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Standing behind a Chevy Tahoe, Wolf Scout Thomas Dinunzio (above) first appears in the car’s rear-view mirror when he’s eight feet behind the vehicle. Demonstrations like these—including how to properly use a booster seat and seat belt (below)—help illustrate the importance of automotive safety.


at an especially high risk for accidental injury,” says Jeanne Cosgrove, director of Safe Kids Clark County and the organizer of this event. “That’s why the Cub Scout partnership with us is so perfect.” The local Safe Kids coalition


provides the trainers who teach the vehicle safety skills. The dealership supplies the vehicles and hands each Cub Scout a patch at the completion of the course. And the BSA supplies— what else?—the kids. That makes the event a slam dunk


for Cub Scouts and pack leaders who show up for a fun morning of instruc- tional activities and for parents who are used to days, or weeks, of planning for an afternoon activity. On the morning of the event, Cub


Scouts and parents take a “pre-test.” The boys answer questions such as, “Is it OK to play in the trunk of a car?” and “When is it OK to play near a car?” Parents respond to questions that include, “What is the safest position for a lap and shoulder seat belt?” and “How much should a child weigh to best fit in a booster seat?” “We’ve developed the program


so that not only kids, but parents get educated, too,” says Wes Bender, manager of West Coast operations for the program. Bender emphasizes that a key element of the experience requires that parents and Cub Scouts attend together. “When you can teach a child and a parent at the same time,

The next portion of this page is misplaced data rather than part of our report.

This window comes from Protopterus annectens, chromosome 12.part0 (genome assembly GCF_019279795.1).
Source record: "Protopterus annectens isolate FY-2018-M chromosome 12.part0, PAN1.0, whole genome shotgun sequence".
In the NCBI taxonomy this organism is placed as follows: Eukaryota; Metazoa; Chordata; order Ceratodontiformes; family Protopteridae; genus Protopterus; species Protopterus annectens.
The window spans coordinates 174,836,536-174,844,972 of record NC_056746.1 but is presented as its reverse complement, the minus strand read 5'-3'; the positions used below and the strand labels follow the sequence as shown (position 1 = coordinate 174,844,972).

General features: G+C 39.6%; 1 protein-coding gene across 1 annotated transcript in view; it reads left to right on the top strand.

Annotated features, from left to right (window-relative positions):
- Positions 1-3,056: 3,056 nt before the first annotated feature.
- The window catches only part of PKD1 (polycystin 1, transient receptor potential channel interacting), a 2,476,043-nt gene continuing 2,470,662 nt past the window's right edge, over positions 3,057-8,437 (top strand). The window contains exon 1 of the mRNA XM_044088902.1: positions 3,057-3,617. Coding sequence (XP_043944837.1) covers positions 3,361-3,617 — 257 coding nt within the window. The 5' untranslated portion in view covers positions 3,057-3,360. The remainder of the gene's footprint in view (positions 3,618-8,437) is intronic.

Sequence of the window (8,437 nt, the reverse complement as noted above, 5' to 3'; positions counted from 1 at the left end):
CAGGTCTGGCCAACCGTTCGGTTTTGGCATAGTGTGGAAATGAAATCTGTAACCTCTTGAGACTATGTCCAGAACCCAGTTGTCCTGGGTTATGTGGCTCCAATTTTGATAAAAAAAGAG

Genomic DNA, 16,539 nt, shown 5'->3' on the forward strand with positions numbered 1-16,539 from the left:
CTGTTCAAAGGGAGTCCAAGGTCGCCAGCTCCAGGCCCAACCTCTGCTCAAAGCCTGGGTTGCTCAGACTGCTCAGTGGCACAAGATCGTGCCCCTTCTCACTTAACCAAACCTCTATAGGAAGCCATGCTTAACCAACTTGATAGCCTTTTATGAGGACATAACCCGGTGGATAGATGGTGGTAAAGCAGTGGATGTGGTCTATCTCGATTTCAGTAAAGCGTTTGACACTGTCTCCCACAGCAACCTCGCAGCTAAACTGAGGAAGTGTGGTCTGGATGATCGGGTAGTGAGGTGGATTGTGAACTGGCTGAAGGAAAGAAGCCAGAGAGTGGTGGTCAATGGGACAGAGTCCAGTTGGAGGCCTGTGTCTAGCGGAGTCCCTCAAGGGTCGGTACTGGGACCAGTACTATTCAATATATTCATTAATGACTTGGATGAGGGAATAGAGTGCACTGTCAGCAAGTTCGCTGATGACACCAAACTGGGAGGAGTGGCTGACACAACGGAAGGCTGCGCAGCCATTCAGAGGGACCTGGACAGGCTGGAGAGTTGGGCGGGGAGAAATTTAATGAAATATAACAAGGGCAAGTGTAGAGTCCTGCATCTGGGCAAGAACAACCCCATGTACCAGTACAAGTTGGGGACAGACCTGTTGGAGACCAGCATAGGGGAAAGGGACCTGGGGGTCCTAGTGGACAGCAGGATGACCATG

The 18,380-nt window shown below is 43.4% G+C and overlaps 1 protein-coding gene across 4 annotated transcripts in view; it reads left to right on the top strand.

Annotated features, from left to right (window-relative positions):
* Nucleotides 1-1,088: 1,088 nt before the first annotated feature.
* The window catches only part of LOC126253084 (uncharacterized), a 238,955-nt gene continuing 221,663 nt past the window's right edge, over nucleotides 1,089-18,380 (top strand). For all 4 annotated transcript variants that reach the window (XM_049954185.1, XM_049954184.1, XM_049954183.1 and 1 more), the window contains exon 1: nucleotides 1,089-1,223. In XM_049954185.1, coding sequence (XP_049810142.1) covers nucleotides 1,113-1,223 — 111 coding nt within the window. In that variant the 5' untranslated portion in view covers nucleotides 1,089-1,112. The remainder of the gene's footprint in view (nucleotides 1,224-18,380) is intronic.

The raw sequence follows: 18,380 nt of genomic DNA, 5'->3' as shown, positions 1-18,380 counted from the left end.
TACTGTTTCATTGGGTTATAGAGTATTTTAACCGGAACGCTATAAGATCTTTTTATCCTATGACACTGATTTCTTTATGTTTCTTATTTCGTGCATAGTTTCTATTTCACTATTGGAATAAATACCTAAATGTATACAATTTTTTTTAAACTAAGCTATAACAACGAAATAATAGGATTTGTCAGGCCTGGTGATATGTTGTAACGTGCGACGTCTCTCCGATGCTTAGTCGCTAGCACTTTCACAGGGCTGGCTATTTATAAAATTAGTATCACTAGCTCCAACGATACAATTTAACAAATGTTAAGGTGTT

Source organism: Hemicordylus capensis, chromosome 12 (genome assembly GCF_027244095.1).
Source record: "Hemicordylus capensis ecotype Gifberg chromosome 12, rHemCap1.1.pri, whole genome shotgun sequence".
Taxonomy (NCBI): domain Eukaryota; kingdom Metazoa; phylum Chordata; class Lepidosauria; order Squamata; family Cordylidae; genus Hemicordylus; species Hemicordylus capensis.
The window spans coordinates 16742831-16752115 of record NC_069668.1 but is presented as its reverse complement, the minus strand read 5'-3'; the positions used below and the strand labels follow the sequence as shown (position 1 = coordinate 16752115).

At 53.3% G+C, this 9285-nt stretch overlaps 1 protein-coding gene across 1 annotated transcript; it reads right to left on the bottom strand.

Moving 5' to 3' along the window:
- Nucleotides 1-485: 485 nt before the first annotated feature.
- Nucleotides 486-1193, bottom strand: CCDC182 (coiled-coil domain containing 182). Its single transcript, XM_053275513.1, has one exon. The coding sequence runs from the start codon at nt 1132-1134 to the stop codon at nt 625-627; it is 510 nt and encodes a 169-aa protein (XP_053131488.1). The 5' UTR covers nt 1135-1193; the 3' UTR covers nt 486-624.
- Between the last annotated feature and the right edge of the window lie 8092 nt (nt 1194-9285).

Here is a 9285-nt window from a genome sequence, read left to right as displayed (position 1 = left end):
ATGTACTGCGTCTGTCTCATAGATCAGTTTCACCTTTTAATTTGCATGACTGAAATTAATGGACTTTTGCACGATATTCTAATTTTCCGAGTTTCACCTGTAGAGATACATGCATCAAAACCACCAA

30 S COUTING ¿ January•FEBruary 2013


it makes a perfect impact,” he says. After the pre-test, Cub Scouts


receive a “passport” and travel to different vehicle stations with their parents to learn safety skills. At one such station, Safe Kids trainer Jo Preston emphasizes to “Never leave a child alone in a car.” With two thermometers, one on the inside and another on the outside of the vehicle, Preston demonstrates just how quickly car interiors can heat up in the Nevada sun. “On a day that’s 90 degrees—


which is pleasant in Las Vegas—the car will heat up to 120 degrees in just 20 minutes,” she tells the wide-eyed Cub Scouts. “The next time your parents want to leave you in the car, even for a minute, tell them, ‘Take me with you!’” Rob Weinstock, a father and den


leader from Pack 578 says the best part of the program for him is that it empowers the kids with knowledge of what to do. “In most vehicle-related tragedies,” he says, “the parents make the mistake. But after this, my kids will call me on it if I leave them alone.” At the next station, Cub Scouts also


learn that trunks are only for cargo and see the special glow-in-the-dark emergency release handle found inside the trunks of vehicles. The boys also check out the OnStar button, standard equipment inside all General Motors vehicles that a parent or child can press to receive emergency help.


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